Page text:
U.S. Federal Reserve to review its oversight of Silicon Valley Bank
WASHINGTON, March 13 (Reuters) - The U.S. Federal Reserve announced on Monday it is reviewing its oversight of Silicon Valley Bank (SIVB.O) in the wake of its abrupt failure Friday.
In a statement, Fed Chairman Jerome Powell said the bank's failure, which set off a wave of concern over the banking system, demanded a "thorough, transparent, and swift review." Fed Vice Chairman for Supervision Michael Barr is leading the review, and results will be publicly released by May 1.
"We need to have humility, and conduct a careful and thorough review of how we supervised and regulated this firm, and what we should learn from this experience," Barr said in a statement.
The move from the Fed comes as policymakers grapple with how the bank, which failed within days of announcing it had to raise capital to shore up its finances, ignited fear across the banking system. Regulators were forced to announce relief measures on Sunday, reassuring customers that all the deposits from both that bank and New York-based Signature Bank (SBNY.O), which was closed by regulators Sunday, would be covered. The Fed also announced a new facility to give banks access to emergency funds, in a bid to calm broader fears in the market.
The review suggests the Fed, which was Silicon Valley Bank's primary regulator, could revise its policies, as policymakers across Washington grapple with what changes may need to be made to prevent future bank runs.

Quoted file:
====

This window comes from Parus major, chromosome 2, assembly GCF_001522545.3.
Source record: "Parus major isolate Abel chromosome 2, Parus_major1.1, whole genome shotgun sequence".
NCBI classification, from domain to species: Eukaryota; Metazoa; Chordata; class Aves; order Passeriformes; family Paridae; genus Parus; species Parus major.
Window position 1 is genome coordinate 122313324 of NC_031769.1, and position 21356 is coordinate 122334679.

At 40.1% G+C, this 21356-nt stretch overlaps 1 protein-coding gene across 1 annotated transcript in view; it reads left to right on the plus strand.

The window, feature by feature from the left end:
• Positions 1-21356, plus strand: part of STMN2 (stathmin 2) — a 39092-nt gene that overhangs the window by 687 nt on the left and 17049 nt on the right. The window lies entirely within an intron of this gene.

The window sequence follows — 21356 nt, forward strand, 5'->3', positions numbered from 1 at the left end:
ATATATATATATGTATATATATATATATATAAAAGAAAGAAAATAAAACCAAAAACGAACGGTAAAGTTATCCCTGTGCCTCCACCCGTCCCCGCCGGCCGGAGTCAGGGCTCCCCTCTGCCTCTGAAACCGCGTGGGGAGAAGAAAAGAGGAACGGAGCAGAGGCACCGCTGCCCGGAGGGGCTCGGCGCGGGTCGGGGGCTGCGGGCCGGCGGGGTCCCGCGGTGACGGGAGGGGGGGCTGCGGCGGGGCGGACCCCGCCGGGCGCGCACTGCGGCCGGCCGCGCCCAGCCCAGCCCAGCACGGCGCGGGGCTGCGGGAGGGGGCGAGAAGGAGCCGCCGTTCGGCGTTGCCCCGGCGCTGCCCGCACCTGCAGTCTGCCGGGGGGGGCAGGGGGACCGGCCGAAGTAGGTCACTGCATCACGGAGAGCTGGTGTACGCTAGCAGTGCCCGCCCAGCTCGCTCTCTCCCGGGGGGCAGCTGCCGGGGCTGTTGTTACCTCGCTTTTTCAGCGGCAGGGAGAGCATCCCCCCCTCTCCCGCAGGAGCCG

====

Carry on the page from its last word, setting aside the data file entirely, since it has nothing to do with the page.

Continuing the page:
Under current policy, banks with over $100 billion in assets are directly supervised by the Fed, with Fed staff and governors in Washington setting the direction for oversight. The actual day-to-day monitoring is handled by supervisors from various Fed regional banks. The Federal Reserve Bank of San Francisco was responsible for Silicon Valley Bank's supervision.
The regional bank has already come under scrutiny in the wake of the failure, with some lawmakers questioning how Silicon Valley Bank was able to rapidly grow in size and end up with over 90% uninsured deposits, which made it susceptible to a run.
"The San Francisco Fed had all the tools necessary to prevent this from happening," Senator Bill Hagerty, a Tennessee Republican, said in an interview. "We need to understand why the San Francisco Fed wasn’t utilizing all the tools at its disposal from an oversight standpoint."
A spokesperson for the San Francisco Fed did not immediately respond to a request for comment.
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